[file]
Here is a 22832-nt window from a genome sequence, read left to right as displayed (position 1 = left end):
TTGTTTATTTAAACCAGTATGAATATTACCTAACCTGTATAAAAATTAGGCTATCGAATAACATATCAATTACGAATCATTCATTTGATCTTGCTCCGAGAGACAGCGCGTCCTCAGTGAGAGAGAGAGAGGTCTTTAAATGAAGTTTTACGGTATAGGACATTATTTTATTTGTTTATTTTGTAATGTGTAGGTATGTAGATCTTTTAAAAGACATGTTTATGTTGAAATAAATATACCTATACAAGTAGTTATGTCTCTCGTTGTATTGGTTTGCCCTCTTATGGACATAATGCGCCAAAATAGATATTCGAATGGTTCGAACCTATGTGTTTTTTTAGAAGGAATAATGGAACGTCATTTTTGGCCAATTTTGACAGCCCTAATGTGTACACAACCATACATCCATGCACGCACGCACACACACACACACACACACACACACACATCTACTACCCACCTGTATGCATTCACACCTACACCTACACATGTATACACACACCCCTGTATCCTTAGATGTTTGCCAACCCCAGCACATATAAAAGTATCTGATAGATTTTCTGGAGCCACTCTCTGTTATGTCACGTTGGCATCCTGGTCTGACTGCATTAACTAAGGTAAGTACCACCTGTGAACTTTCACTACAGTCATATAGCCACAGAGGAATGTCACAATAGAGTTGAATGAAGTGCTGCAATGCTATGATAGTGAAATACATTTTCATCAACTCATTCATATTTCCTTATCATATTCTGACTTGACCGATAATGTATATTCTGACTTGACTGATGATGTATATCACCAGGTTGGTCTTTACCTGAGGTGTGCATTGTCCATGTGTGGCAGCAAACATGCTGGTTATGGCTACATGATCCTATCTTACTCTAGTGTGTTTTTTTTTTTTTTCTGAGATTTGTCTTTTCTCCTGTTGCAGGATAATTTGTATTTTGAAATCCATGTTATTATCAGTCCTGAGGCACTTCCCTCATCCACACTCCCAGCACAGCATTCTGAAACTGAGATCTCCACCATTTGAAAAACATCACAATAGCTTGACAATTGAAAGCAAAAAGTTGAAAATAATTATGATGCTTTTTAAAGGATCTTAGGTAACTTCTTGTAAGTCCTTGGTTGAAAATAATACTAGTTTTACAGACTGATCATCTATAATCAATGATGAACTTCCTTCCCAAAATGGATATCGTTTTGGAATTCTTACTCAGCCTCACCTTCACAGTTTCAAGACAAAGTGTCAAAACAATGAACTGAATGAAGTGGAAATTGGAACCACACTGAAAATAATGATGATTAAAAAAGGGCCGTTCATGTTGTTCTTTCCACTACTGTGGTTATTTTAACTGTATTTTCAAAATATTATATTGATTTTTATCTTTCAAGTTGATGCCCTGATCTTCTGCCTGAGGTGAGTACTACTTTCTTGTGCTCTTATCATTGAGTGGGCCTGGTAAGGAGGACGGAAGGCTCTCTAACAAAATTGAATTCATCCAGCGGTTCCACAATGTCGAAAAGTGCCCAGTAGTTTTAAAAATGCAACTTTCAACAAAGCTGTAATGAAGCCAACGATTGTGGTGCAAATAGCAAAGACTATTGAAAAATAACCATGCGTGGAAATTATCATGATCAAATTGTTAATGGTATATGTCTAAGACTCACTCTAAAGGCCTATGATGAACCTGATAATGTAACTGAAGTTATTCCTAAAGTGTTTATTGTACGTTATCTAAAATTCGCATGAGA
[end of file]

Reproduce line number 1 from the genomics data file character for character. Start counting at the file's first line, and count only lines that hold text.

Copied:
Here is a 22832-nt window from a genome sequence, read left to right as displayed (position 1 = left end):